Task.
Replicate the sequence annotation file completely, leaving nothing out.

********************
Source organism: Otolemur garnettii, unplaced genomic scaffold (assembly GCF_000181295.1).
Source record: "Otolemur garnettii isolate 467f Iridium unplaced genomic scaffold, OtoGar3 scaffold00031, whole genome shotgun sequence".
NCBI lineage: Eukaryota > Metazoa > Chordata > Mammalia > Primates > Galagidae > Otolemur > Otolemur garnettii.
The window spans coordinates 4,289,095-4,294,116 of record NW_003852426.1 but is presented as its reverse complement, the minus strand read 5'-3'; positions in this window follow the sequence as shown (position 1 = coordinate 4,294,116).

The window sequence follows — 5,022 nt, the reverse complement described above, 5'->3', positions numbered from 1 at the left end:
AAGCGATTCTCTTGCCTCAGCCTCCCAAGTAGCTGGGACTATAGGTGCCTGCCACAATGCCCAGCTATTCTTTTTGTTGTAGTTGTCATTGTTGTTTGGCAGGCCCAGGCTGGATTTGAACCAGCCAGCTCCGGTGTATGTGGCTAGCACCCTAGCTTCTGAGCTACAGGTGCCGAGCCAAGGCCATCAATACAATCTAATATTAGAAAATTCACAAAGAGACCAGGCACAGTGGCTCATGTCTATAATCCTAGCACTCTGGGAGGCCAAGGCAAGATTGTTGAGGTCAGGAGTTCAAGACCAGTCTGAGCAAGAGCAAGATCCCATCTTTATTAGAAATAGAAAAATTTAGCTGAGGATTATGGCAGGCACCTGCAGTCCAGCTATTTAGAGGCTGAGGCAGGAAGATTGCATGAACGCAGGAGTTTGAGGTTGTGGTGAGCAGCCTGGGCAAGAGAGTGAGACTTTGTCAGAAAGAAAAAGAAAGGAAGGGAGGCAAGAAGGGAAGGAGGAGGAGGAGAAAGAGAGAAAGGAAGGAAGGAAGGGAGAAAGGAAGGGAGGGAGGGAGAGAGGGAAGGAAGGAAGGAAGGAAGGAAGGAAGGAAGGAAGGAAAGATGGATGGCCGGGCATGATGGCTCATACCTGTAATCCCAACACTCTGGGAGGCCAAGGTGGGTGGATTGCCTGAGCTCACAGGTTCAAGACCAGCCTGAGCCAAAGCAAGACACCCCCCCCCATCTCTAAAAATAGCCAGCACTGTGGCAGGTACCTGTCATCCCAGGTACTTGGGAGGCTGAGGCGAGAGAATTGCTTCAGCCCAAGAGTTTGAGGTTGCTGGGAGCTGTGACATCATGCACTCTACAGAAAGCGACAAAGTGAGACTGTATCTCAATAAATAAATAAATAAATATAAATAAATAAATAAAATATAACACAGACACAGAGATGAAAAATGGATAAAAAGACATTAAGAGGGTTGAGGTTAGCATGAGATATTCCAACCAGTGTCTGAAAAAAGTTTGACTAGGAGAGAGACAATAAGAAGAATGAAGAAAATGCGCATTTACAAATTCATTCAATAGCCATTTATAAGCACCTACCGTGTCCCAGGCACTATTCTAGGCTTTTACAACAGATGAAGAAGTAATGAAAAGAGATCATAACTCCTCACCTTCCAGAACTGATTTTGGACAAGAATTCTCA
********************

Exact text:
Source organism: Otolemur garnettii, unplaced genomic scaffold (assembly GCF_000181295.1).
Source record: "Otolemur garnettii isolate 467f Iridium unplaced genomic scaffold, OtoGar3 scaffold00031, whole genome shotgun sequence".
NCBI lineage: Eukaryota > Metazoa > Chordata > Mammalia > Primates > Galagidae > Otolemur > Otolemur garnettii.
The window spans coordinates 4,289,095-4,294,116 of record NW_003852426.1 but is presented as its reverse complement, the minus strand read 5'-3'; positions in this window follow the sequence as shown (position 1 = coordinate 4,294,116).

The window sequence follows — 5,022 nt, the reverse complement described above, 5'->3', positions numbered from 1 at the left end:
AAGCGATTCTCTTGCCTCAGCCTCCCAAGTAGCTGGGACTATAGGTGCCTGCCACAATGCCCAGCTATTCTTTTTGTTGTAGTTGTCATTGTTGTTTGGCAGGCCCAGGCTGGATTTGAACCAGCCAGCTCCGGTGTATGTGGCTAGCACCCTAGCTTCTGAGCTACAGGTGCCGAGCCAAGGCCATCAATACAATCTAATATTAGAAAATTCACAAAGAGACCAGGCACAGTGGCTCATGTCTATAATCCTAGCACTCTGGGAGGCCAAGGCAAGATTGTTGAGGTCAGGAGTTCAAGACCAGTCTGAGCAAGAGCAAGATCCCATCTTTATTAGAAATAGAAAAATTTAGCTGAGGATTATGGCAGGCACCTGCAGTCCAGCTATTTAGAGGCTGAGGCAGGAAGATTGCATGAACGCAGGAGTTTGAGGTTGTGGTGAGCAGCCTGGGCAAGAGAGTGAGACTTTGTCAGAAAGAAAAAGAAAGGAAGGGAGGCAAGAAGGGAAGGAGGAGGAGGAGAAAGAGAGAAAGGAAGGAAGGAAGGGAGAAAGGAAGGGAGGGAGGGAGAGAGGGAAGGAAGGAAGGAAGGAAGGAAGGAAGGAAGGAAGGAAAGATGGATGGCCGGGCATGATGGCTCATACCTGTAATCCCAACACTCTGGGAGGCCAAGGTGGGTGGATTGCCTGAGCTCACAGGTTCAAGACCAGCCTGAGCCAAAGCAAGACACCCCCCCCCATCTCTAAAAATAGCCAGCACTGTGGCAGGTACCTGTCATCCCAGGTACTTGGGAGGCTGAGGCGAGAGAATTGCTTCAGCCCAAGAGTTTGAGGTTGCTGGGAGCTGTGACATCATGCACTCTACAGAAAGCGACAAAGTGAGACTGTATCTCAATAAATAAATAAATAAATATAAATAAATAAATAAAATATAACACAGACACAGAGATGAAAAATGGATAAAAAGACATTAAGAGGGTTGAGGTTAGCATGAGATATTCCAACCAGTGTCTGAAAAAAGTTTGACTAGGAGAGAGACAATAAGAAGAATGAAGAAAATGCGCATTTACAAATTCATTCAATAGCCATTTATAAGCACCTACCGTGTCCCAGGCACTATTCTAGGCTTTTACAACAGATGAAGAAGTAATGAAAAGAGATCATAACTCCTCACCTTCCAGAACTGATTTTGGACAAGAATTCTCA